oh god… I have to pass this on to my SO, who studied with the late Ev Rogers as he was compiling “Diffusion of Innovations”. I’d love to see this in print somewhere.

    • sasqwatch
      Posted February 2, 2011 at 1:40 pm | Permalink

      I found a web reference here, referring to Sadrian Philosophy, second heading third point:

      http://www.imamreza.net/eng/imamreza.php?id=7263

      So I guess this pretty much settles the question. I’ll show her this and proclaim that Descartes was right after all.

      Now I really have to get back to work.

  5. Jimbo
    Posted February 2, 2011 at 8:50 am | Permalink

    I’ve heard that ravens are even smarter than crows surpassing even dogs in intelligence. The best demonstration was a Youtube video of a raven that caught a fish using an unattended fishing pole left by an ice fisherman. It saw the pole bend with a hooked fish (inductive reasoning) and used its beak and foot to pull the line up and land the fish. This was apparently a wild bird that only learned by observing humans fishing.

    • whyevolutionistrue
      Posted February 2, 2011 at 8:55 am | Permalink

      I couldn’t find that YouTube video post link if you have it), but here’s one of a crow using food as bait to catch fish.

    • Posted February 2, 2011 at 9:00 am | Permalink

      So far, the New Caledonians seem to be at the top of not only the corvid family, but at the top of all avians. And they surpass even chimpanzees at certain kinds of reasoning, at the least. H. sapiens might well be the only species with superior problem-solving skills.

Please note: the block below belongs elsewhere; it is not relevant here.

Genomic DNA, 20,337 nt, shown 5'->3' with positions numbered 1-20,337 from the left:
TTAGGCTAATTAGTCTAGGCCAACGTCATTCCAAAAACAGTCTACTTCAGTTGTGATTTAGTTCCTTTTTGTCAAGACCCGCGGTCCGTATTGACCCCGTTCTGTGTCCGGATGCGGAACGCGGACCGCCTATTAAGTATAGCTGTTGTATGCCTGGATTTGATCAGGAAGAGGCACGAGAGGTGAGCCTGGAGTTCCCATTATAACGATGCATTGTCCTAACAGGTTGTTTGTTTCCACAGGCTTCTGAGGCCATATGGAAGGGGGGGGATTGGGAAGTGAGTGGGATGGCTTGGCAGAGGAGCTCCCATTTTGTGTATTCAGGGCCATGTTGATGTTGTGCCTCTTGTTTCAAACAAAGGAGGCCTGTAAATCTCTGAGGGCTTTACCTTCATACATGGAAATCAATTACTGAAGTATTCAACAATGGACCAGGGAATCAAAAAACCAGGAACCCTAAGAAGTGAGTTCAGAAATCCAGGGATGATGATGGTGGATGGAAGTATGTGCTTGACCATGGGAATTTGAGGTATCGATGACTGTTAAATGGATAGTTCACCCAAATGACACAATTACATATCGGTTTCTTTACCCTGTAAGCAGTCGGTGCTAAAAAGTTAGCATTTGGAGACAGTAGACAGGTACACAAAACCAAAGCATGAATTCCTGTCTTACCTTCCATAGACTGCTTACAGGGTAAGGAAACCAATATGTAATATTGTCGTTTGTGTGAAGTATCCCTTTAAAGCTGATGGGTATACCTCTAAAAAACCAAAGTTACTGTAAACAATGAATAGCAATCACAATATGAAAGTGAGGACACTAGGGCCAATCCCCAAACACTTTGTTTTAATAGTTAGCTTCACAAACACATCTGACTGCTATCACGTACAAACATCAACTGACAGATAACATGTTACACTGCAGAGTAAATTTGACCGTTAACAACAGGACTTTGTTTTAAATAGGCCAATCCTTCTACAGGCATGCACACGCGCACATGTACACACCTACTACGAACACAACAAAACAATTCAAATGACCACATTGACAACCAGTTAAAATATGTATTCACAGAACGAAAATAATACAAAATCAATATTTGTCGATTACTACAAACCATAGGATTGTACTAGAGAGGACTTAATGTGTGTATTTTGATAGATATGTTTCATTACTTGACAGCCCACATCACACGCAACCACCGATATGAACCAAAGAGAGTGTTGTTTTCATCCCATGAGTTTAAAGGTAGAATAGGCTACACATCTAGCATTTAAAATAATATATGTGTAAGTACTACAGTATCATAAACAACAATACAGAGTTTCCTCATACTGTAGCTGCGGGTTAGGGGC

I’d pick corvids as the type of life most likely to develop a technological civilization if humans go extinct (assuming we don’t take out the corvids along with us, of course). The New Caledonians are probably only several million years behind us, and on a very similar trajectory.

      Cheers,

      b&

    • Posted February 2, 2011 at 9:24 am | Permalink

      Once I gave a hot french fry to a hooded crow. The crow gobbled it, but then spat it out — too hot! — and then carried it to a nearby puddle, dipped it in to cool it, and then swallowed it.

      Obviously it didn’t learn that from humans — it must have figured out that “water cools food” on its own.

  6. TheBlackCat
    Posted February 2, 2011 at 9:04 am | Permalink

    What I would be curious to see is if, given the wire hook situation, but with nothing to bend it on, they could use the straight wire to retrieve an object they could then use to bend the wire. So we know that they can use tools, and we know that they can use sequences of tools, and we know they can make tools, the question is now can they use tools to make new tools.

    Recovering an object needed to modify another object implies they understand the other object to be a tool needed to make a new tool.

    • TheBrummell
      Posted February 2, 2011 at 9:13 am | Permalink

      In one of the related videos linked at the end of the above video posted by JAC, Betty the crow is shown selecting a tool to retrieve a longer tool to retrieve a longer tool to retrieve the food.

      Not quite tools to make tools, but tools to acquire tools, at least. And she gets it right away, pulling the tools in order.

      I like corvids. I’m always trying to take pictures of the local magpies and ravens, but they get instantly suspiscious of me as soon as I pull out my camera or stop my car. I have many blurry, poorly-composed pictures of corvid tails.